Background: Research has shown that medications, especially opioid agonist treatments, are an effective way to treat opioid use disorder (OUD); however, negative attitudes held by health professionals contribute to their underutilization. Methods: A 23-year review of studies that examined health professionals’ attitudes toward medications for OUD (MOUD) was conducted to describe the current state of knowledge and to inform future research and interventions. Results: Studies examined attitudes toward the use of methadone, buprenorphine, and naltrexone among various types of health professionals: prescribers, non-prescribing clinicians, pharmacists, and administrators. The characteristics and findings of the included studies were reviewed and synthesized. Findings indicate that attitudes toward MOUD affect access and utilization by influencing prescribing practices, referrals, and adoption within programs. Exposure, knowledge, and treatment orientation were found to be important factors related to attitudes toward MOUD across multiple studies of various types of health professionals. Conclusions: To increase access and utilization, continued efforts are needed to increase positive attitudes toward MOUD among various types of health professionals. Findings indicate that interventions should seek to increase knowledge about MOUD and foster interprofessional communication related to MOUD, especially between prescribers and behavioral health providers.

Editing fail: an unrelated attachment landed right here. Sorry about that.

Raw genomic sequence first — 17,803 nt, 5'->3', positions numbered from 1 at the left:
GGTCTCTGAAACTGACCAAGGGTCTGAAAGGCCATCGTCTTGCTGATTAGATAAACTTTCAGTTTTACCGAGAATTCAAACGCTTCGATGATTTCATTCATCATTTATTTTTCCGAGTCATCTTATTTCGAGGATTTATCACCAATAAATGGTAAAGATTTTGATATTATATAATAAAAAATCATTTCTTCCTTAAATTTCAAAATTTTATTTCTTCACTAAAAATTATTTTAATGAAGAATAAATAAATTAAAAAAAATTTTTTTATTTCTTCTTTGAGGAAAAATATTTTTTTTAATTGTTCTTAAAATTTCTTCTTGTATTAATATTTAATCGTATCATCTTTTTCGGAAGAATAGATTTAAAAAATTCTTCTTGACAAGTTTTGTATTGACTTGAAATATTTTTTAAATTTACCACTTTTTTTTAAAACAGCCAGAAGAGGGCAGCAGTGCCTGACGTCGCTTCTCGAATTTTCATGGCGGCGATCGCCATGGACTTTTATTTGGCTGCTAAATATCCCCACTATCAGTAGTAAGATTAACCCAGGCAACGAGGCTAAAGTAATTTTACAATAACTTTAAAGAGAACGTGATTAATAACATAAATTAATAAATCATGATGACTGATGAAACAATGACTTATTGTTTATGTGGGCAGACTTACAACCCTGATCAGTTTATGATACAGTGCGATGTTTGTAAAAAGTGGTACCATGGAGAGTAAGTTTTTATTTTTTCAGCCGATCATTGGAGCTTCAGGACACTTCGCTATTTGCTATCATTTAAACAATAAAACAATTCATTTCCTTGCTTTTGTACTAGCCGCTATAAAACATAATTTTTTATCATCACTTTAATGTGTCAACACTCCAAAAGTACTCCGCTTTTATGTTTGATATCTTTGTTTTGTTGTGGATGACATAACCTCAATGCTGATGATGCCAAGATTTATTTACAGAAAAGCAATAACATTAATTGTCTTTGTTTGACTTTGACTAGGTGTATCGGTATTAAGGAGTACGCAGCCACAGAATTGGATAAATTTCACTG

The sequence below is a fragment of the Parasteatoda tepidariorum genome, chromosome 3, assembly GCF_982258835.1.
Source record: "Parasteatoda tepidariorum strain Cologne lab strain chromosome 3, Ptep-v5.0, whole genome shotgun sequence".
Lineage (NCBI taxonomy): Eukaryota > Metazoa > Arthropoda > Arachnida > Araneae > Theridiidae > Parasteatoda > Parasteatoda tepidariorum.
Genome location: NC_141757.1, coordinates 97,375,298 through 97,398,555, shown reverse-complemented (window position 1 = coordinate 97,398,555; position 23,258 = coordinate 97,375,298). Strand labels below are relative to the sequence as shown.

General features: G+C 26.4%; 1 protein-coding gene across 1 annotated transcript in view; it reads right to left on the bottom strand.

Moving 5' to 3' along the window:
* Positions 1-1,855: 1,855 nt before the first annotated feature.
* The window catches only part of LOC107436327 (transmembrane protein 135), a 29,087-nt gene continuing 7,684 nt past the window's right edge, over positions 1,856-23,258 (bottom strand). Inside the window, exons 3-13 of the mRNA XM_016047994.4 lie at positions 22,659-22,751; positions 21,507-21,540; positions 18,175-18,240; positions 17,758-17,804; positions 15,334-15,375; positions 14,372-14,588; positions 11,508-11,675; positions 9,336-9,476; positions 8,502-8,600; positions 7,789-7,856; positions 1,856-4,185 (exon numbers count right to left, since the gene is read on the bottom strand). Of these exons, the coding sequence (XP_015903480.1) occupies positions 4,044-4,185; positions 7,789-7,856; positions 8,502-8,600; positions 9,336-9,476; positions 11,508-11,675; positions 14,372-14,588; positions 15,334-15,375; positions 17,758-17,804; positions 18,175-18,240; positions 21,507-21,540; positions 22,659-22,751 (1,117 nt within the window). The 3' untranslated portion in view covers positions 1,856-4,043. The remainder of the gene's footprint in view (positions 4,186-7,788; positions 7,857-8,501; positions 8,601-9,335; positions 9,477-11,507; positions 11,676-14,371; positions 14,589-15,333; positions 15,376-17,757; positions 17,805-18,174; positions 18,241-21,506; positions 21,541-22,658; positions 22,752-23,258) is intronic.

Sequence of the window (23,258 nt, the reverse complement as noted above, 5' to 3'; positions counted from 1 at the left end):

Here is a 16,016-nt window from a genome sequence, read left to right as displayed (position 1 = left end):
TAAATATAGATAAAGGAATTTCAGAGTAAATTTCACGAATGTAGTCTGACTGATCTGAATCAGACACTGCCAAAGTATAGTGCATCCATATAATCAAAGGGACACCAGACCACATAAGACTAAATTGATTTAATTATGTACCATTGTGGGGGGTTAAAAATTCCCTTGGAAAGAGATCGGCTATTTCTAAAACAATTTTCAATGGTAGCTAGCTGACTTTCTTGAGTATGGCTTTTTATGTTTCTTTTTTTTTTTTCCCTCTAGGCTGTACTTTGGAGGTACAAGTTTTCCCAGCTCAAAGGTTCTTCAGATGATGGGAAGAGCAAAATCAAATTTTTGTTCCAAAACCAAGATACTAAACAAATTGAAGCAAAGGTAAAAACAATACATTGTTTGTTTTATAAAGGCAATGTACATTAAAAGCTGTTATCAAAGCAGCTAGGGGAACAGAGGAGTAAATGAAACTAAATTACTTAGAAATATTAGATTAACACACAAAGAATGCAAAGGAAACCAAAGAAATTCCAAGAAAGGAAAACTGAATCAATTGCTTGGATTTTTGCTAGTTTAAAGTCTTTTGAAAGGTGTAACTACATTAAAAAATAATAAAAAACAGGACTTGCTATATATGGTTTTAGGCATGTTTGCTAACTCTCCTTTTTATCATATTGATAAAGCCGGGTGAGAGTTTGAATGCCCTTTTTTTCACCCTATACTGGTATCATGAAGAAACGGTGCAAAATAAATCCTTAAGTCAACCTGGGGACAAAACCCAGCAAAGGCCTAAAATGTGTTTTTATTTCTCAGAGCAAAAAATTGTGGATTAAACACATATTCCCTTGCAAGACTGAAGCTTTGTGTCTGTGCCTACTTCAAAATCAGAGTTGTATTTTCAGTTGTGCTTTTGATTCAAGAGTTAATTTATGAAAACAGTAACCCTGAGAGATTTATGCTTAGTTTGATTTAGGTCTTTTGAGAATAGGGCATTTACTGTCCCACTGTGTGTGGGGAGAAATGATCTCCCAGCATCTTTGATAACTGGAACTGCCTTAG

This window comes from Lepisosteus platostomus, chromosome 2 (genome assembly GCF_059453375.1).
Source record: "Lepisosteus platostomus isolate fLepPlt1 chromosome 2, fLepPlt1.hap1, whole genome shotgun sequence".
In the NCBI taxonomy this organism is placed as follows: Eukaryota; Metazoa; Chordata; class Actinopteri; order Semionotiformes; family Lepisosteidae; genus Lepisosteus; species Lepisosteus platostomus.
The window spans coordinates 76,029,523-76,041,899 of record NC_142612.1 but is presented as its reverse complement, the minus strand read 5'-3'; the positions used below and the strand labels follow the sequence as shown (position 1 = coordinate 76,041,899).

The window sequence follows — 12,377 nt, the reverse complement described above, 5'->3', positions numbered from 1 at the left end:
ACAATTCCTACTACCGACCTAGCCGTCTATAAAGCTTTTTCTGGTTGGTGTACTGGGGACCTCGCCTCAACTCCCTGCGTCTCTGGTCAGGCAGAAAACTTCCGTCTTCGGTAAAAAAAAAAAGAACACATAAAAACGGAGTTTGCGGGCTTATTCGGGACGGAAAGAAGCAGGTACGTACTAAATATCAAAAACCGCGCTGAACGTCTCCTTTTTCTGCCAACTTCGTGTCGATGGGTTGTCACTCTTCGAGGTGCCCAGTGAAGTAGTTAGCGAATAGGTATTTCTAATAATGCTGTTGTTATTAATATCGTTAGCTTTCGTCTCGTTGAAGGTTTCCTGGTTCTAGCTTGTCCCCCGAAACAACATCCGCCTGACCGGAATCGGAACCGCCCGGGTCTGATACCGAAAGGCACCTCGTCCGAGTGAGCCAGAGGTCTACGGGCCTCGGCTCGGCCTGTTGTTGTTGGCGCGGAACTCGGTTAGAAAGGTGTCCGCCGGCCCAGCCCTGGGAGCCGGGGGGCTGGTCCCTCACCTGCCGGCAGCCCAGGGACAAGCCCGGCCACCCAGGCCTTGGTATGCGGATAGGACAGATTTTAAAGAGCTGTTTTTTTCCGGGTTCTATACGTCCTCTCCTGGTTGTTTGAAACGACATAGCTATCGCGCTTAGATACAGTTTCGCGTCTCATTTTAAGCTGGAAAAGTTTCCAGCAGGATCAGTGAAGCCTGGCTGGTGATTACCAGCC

|Original language||American English|
|State||Published - 2021|